The Nova Problem / 15 minute adventuring dayDecember 13, 2014
It’s a problem where the mechanics for super powers, magic, or special moves are supposed to support a choice between using them to get a bonus now, or trying to hold on to them for when you might need them later – BUT, the actual game play makes it optimal just to use all of your best powers now, retreat, recharge, and do it again, over and over.
Remove the design from it’s context, and…
In the case of D&D, it’s yet another problem of what happened when the game carried over things from it’s original context without adapting – in this case, the resource of time. In old school D&D time was your enemy – it not only meant wandering monsters, it also meant running out of supplies – food, water, torches, and not just in the dungeon, but potentially days or weeks of supplies you’d need to get from town to the dungeon. Each extra day spent was a threat to the party as a whole.
When D&D shifted away from that kind of time and logistics issues, then the constraint of time stops being such a big deal.
Resources fueled by time, without any time pressures, are effectively free.
This also becomes a problem when you realize magic can, in theory, solve everything. Need to do damage? Magic can do that. Need to heal damage? Magic can do that. Need to learn about the threats ahead? Magic can do that. Need to avoid a fight? Magic can do that.
Reintroduce Time Pressures
Without the logistical issues, the other ways to introduce time pressures include either a literal time limit to a specific goal (“We have to cross the border before the monsoons, and the floods, cut us off completely”), or some kind of opposition that makes taking time dangerous (“Every day we waste, they get closer to surrounding us.”). These are by nature, contrived, but when done well they feel a natural part of play. You will need to take some time to consider what the logistical issues are and naturally your players should be aware that this is a key point of the game you’re playing.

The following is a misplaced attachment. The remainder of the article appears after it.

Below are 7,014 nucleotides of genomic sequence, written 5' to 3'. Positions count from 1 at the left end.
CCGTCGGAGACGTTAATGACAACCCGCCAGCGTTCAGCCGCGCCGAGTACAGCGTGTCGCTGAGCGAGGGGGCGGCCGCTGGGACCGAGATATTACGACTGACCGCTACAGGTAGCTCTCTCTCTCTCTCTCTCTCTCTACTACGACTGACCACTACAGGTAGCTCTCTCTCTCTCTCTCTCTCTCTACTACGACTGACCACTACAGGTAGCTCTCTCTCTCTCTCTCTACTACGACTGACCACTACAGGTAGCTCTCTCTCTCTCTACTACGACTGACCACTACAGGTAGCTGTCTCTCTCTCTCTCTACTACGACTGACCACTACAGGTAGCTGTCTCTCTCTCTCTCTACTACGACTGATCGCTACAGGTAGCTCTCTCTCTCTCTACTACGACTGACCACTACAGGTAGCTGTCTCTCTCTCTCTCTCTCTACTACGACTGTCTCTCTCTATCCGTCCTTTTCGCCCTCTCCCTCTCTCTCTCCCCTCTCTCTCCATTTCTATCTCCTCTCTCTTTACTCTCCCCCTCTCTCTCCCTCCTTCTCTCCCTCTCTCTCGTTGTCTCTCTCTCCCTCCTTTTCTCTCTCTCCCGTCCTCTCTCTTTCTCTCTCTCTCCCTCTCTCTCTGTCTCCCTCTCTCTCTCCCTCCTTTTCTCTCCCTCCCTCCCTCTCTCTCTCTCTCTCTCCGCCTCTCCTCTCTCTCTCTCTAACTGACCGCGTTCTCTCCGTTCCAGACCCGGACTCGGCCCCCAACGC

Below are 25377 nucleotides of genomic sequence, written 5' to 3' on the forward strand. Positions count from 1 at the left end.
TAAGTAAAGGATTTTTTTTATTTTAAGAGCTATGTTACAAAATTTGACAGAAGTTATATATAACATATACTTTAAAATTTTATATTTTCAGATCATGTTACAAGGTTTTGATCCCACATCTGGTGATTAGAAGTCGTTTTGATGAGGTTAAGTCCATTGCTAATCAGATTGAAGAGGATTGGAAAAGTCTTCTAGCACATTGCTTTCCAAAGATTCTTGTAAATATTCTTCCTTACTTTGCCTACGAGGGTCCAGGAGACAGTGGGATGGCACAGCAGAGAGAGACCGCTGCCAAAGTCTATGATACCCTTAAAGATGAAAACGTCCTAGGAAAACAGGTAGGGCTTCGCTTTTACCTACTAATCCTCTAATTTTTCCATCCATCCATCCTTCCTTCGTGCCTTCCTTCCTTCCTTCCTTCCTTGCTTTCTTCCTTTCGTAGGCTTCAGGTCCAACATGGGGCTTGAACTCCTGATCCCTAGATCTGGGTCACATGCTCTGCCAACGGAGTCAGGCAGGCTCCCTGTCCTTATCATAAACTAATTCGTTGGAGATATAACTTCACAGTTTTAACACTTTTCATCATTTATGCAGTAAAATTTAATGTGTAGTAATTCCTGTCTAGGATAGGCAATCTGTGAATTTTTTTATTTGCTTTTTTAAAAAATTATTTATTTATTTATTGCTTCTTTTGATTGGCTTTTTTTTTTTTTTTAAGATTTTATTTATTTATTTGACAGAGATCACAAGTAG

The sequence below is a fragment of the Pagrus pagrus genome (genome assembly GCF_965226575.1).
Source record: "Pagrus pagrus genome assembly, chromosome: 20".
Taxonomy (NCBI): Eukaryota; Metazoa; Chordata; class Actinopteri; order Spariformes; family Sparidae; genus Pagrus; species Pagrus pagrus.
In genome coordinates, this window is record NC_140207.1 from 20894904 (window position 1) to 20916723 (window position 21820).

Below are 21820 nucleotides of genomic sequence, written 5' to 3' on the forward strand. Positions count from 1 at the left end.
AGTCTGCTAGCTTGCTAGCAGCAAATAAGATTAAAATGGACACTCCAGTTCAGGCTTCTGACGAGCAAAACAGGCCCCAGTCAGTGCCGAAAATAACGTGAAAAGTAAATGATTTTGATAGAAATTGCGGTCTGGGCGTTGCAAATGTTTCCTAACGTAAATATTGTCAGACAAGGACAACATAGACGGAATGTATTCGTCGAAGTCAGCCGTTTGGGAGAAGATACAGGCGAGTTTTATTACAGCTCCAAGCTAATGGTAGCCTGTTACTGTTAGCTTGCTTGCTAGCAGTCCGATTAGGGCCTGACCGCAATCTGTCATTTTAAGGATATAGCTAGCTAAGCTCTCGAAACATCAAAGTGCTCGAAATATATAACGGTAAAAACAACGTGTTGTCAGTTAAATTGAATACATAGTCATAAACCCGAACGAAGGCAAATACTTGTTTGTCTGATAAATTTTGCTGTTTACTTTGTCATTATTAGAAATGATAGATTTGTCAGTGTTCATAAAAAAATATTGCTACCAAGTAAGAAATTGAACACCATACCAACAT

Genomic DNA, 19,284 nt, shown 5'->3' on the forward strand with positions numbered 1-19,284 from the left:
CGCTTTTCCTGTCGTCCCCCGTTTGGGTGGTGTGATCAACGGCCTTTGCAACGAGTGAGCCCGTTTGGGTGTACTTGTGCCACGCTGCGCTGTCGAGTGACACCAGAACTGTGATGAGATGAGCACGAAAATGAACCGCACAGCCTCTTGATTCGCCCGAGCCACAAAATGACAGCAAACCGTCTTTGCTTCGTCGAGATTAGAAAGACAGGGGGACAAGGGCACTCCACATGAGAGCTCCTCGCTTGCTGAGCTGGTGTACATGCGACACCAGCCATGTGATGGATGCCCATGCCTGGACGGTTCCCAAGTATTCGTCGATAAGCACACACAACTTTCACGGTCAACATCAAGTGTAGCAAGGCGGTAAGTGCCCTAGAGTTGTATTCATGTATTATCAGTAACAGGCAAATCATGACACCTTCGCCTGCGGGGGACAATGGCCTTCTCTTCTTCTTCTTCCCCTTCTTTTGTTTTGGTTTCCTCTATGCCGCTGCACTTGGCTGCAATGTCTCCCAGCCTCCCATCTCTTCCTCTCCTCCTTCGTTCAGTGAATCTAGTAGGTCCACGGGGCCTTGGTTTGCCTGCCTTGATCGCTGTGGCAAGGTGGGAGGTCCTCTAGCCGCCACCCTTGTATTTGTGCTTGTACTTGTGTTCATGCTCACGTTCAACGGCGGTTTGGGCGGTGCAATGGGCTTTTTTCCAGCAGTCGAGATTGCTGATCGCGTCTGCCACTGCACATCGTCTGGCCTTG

Powers fueled by something OTHER than time
Fictionally this could be many things – the good old “material components” system can work here, in which case the question becomes what are players paying with instead? Is it gold = magic power? Is it time or cleverness? (“Let’s spend an hour looking for herbs in the woods, I can use it for spells.”)
If you’re willing to go into meta mechanics, it can be things like being entertaining or fun – for example Tenra Bansho Zero’s Karma dice come from earning Aiki by saying/doing cool things people at the table approve of. The Shadow of Yesterday does this with players doing character development time – time spent romancing or expressing their passions is used to recharge your Ability Pools.